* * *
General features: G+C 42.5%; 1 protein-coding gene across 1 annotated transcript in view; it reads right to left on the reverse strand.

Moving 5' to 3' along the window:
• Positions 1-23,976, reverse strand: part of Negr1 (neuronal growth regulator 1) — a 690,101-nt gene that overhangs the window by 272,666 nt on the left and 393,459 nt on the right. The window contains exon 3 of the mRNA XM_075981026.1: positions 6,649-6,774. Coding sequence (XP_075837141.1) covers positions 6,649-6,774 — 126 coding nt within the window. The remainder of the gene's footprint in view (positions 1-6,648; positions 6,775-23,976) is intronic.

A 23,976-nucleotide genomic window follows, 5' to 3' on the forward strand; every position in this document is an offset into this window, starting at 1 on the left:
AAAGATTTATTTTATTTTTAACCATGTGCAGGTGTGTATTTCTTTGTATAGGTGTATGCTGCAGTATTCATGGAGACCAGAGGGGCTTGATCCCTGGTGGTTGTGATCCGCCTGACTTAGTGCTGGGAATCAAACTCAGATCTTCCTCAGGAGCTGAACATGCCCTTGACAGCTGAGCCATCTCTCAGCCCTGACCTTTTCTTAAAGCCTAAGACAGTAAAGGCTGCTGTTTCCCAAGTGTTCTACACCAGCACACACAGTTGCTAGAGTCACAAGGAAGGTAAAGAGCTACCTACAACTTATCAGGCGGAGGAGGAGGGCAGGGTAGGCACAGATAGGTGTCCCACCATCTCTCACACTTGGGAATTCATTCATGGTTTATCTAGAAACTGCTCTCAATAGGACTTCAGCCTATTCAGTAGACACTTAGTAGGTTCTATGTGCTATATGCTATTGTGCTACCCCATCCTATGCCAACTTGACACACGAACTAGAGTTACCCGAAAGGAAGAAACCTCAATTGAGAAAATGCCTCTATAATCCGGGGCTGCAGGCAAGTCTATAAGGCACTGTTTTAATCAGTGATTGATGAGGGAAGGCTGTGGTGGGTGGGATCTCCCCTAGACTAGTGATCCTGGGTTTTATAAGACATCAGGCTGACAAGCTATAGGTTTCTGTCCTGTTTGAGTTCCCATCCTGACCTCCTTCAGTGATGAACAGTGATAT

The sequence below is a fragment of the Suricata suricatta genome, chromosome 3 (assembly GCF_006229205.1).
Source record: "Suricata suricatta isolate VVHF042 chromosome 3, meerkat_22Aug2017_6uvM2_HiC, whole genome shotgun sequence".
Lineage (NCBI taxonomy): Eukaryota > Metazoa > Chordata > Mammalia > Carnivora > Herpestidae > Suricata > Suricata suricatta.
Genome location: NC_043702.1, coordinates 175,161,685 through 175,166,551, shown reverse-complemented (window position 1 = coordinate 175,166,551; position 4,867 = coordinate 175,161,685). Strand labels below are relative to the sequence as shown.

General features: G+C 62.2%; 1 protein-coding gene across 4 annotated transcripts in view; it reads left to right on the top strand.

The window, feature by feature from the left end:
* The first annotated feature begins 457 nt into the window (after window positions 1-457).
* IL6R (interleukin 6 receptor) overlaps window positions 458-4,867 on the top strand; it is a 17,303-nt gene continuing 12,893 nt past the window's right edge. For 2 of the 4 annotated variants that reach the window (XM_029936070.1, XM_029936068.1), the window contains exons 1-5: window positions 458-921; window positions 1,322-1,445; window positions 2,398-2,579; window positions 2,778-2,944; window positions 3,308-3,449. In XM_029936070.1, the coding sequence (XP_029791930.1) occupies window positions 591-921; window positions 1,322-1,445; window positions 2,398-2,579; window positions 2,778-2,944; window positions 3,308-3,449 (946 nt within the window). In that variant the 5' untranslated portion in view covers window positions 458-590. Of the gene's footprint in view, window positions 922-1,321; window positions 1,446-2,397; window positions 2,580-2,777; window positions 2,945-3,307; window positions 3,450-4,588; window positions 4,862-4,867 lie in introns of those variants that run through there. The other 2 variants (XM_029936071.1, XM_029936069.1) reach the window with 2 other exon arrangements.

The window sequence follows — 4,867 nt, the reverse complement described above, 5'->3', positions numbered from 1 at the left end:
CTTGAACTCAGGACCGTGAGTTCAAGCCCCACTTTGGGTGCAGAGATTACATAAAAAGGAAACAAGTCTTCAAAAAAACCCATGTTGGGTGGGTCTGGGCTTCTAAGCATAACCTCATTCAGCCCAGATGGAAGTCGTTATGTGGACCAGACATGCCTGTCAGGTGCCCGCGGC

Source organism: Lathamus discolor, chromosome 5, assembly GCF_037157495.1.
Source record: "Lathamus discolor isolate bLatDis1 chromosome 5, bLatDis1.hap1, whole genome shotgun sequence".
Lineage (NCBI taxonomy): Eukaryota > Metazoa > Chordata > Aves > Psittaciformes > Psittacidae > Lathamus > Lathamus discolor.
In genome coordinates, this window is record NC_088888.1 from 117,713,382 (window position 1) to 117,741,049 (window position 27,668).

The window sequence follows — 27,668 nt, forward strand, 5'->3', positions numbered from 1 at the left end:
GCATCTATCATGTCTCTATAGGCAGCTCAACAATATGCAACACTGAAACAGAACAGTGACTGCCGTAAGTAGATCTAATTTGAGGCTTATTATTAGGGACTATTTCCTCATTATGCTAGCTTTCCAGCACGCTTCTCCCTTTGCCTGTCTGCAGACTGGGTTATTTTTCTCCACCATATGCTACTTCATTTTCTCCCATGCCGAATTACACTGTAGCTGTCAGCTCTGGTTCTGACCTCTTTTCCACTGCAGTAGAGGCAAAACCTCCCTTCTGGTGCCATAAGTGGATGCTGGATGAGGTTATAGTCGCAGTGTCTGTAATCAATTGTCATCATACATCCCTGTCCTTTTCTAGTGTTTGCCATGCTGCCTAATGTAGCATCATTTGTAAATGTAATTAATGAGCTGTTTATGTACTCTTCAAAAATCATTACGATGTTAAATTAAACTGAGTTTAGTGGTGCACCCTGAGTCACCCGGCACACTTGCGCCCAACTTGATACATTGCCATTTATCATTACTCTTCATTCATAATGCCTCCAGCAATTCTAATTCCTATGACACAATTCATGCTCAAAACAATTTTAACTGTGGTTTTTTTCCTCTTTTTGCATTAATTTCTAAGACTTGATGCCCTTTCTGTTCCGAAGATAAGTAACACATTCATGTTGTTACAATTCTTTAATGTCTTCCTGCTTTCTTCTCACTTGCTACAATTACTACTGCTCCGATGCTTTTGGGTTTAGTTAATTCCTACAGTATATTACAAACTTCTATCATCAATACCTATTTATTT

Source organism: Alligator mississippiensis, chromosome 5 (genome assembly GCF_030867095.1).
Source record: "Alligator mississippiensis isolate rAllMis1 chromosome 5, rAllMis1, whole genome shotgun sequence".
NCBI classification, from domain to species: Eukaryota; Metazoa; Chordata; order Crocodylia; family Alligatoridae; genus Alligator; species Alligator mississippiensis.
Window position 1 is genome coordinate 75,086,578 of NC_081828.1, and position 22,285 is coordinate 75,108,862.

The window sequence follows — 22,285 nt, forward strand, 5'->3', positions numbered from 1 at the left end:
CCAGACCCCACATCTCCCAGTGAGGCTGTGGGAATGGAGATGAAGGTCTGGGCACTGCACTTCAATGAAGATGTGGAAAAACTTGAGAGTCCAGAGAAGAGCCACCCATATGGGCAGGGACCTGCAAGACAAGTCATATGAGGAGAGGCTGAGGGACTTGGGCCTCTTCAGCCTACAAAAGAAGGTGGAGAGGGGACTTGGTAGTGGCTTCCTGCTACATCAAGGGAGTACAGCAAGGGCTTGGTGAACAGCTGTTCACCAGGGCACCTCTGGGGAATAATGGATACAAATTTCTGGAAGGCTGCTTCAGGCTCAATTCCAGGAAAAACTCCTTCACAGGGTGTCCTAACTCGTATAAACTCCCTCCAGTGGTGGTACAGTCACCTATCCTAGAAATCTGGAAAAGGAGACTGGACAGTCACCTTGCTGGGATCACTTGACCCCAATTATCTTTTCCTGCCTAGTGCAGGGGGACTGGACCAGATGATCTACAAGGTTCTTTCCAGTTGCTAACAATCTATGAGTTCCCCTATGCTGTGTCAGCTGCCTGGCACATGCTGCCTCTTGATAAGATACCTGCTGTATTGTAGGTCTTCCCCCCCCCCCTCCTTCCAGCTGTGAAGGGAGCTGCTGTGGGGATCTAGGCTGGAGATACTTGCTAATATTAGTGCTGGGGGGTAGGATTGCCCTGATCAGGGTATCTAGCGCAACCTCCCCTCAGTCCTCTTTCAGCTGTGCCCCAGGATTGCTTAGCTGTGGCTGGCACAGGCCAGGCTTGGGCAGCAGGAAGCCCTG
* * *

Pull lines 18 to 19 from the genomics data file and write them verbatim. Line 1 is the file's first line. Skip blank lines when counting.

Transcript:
Lineage (NCBI taxonomy): Eukaryota > Metazoa > Chordata > Aves > Psittaciformes > Psittacidae > Lathamus > Lathamus discolor.
In genome coordinates, this window is record NC_088888.1 from 117,713,382 (window position 1) to 117,741,049 (window position 27,668).